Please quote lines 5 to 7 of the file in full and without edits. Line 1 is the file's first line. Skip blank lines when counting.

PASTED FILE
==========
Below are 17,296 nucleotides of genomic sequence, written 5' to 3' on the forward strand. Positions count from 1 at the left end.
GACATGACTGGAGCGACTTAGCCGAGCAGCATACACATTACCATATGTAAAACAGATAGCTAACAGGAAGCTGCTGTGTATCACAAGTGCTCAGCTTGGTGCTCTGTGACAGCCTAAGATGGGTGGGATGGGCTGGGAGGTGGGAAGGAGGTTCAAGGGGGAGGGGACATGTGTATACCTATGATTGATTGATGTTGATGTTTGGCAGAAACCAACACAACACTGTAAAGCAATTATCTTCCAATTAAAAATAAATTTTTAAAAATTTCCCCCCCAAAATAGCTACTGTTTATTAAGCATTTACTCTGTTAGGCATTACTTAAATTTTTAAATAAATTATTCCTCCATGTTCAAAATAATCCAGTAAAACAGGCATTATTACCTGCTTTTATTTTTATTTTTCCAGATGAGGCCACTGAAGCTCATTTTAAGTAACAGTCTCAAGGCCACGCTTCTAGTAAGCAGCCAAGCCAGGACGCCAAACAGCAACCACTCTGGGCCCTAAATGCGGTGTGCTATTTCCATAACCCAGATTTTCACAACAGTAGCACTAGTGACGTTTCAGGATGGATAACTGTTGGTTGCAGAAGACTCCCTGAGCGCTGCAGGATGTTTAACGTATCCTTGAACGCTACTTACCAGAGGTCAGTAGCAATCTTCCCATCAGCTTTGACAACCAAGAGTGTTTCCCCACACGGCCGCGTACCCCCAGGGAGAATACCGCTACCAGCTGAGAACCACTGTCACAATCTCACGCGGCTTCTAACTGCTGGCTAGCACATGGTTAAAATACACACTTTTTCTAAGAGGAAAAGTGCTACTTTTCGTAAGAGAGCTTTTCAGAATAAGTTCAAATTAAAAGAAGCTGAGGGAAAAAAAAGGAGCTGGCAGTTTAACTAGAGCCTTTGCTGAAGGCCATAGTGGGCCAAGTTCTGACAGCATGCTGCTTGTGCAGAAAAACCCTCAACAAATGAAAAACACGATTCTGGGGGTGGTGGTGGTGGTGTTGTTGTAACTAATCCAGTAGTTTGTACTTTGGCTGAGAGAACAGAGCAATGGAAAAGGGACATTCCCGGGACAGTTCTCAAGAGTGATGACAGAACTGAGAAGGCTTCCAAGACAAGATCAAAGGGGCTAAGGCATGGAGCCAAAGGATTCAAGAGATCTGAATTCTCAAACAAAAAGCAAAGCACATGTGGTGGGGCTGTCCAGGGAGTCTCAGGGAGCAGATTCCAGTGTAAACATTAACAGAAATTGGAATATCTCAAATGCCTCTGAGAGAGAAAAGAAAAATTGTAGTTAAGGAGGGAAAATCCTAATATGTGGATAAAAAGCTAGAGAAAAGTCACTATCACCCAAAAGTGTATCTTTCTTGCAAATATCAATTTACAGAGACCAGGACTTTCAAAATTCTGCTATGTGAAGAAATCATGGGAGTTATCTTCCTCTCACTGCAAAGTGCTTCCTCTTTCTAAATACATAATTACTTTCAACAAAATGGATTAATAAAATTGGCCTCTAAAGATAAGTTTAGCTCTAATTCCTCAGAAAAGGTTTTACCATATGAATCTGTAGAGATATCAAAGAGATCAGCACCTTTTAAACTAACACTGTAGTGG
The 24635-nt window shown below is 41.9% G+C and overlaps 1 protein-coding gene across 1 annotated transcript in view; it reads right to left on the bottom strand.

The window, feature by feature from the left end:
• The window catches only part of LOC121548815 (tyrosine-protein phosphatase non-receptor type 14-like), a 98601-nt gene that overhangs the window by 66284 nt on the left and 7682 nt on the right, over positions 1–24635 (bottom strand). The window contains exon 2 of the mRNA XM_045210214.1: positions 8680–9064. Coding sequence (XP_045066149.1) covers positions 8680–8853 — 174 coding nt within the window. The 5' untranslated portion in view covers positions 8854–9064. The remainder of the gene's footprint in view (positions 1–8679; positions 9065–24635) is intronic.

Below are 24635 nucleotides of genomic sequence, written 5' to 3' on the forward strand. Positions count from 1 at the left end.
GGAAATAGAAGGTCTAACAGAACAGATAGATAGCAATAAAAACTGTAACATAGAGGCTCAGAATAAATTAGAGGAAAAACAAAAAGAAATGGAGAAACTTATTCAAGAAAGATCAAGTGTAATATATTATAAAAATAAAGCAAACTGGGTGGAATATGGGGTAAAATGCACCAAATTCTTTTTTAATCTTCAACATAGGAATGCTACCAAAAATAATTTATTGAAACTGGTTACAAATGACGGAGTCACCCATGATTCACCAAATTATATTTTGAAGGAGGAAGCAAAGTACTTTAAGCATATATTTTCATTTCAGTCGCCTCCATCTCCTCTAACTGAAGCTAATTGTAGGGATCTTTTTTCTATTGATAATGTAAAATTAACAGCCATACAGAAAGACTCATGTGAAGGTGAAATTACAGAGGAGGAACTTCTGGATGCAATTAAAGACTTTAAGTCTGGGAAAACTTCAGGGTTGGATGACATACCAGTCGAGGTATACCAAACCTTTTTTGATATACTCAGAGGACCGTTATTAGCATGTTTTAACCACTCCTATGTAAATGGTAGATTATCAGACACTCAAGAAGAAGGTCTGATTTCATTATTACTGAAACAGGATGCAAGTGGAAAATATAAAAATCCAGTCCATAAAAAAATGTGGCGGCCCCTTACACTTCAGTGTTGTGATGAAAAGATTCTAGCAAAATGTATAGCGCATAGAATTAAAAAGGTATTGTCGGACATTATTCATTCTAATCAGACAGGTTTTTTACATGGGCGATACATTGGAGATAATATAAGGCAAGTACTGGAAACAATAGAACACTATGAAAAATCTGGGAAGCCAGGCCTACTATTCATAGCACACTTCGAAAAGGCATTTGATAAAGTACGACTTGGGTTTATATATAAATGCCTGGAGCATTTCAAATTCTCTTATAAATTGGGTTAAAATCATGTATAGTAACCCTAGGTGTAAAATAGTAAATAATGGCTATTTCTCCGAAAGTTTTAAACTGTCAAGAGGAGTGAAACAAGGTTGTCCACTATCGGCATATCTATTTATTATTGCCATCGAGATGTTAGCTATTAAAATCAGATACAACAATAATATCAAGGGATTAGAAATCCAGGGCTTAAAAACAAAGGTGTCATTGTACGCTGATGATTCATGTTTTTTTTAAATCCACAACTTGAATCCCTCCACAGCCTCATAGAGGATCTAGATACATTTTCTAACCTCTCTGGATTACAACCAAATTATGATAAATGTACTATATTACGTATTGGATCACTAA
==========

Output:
• The window catches only part of LOC121548815 (tyrosine-protein phosphatase non-receptor type 14-like), a 98601-nt gene that overhangs the window by 66284 nt on the left and 7682 nt on the right, over positions 1–24635 (bottom strand). The window contains exon 2 of the mRNA XM_045210214.1: positions 8680–9064. Coding sequence (XP_045066149.1) covers positions 8680–8853 — 174 coding nt within the window. The 5' untranslated portion in view covers positions 8854–9064. The remainder of the gene's footprint in view (positions 1–8679; positions 9065–24635) is intronic.

Below are 24635 nucleotides of genomic sequence, written 5' to 3' on the forward strand. Positions count from 1 at the left end.
GGAAATAGAAGGTCTAACAGAACAGATAGATAGCAATAAAAACTGTAACATAGAGGCTCAGAATAAATTAGAGGAAAAACAAAAAGAAATGGAGAAACTTATTCAAGAAAGATCAAGTGTAATATATTATAAAAATAAAGCAAACTGGGTGGAATATGGGGTAAAATGCACCAAATTCTTTTTTAATCTTCAACATAGGAATGCTACCAAAAATAATTTATTGAAACTGGTTACAAATGACGGAGTCACCCATGATTCACCAAATTATATTTTGAAGGAGGAAGCAAAGTACTTTAAGCATATATTTTCATTTCAGTCGCCTCCATCTCCTCTAACTGAAGCTAATTGTAGGGATCTTTTTTCTATTGATAATGTAAAATTAACAGCCATACAGAAAGACTCATGTGAAGGTGAAATTACAGAGGAGGAACTTCTGGATGCAATTAAAGACTTTAAGTCTGGGAAAACTTCAGGGTTGGATGACATACCAGTCGAGGTATACCAAACCTTTTTTGATATACTCAGAGGACCGTTATTAGCATGTTTTAACCACTCCTATGTAAATGGTAGATTATCAGACACTCAAGAAGAAGGTCTGATTTCATTATTACTGAAACAGGATGCAAGTGGAAAATATAAAAATCCAGTCCATAAAAAAATGTGGCGGCCCCTTACACTTCAGTGTTGTGATGAAAAGATTCTAGCAAAATGTATAGCGCATAGAATTAAAAAGGTATTGTCGGACATTATTCATTCTAATCAGACAGGTTTTTTACATGGGCGATACATTGGAGATAATATAAGGCAAGTACTGGAAACAATAGAACACTATGAAAAATCTGGGAAGCCAGGCCTACTATTCATAGCACACTTCGAAAAGGCATTTGATAAAGTACGACTTGGGTTTATATATAAATGCCTGGAGCATTTCAAATTCTCTTATAAATTGGGTTAAAATCATGTATAGTAACCCTAGGTGTAAAATAGTAAATAATGGCTATTTCTCCGAAAGTTTTAAACTGTCAAGAGGAGTGAAACAAGGTTGTCCACTATCGGCATATCTATTTATTATTGCCATCGAGATGTTAGCTATTAAAATCAGATACAACAATAATATCAAGGGATTAGAAATCCAGGGCTTAAAAACAAAGGTGTCATTGTACGCTGATGATTCATGTTTTTTTTAAATCCACAACTTGAATCCCTCCACAGCCTCATAGAGGATCTAGATACATTTTCTAACCTCTCTGGATTACAACCAAATTATGATAAATGTACTATATTACGTATTGGATCACTAA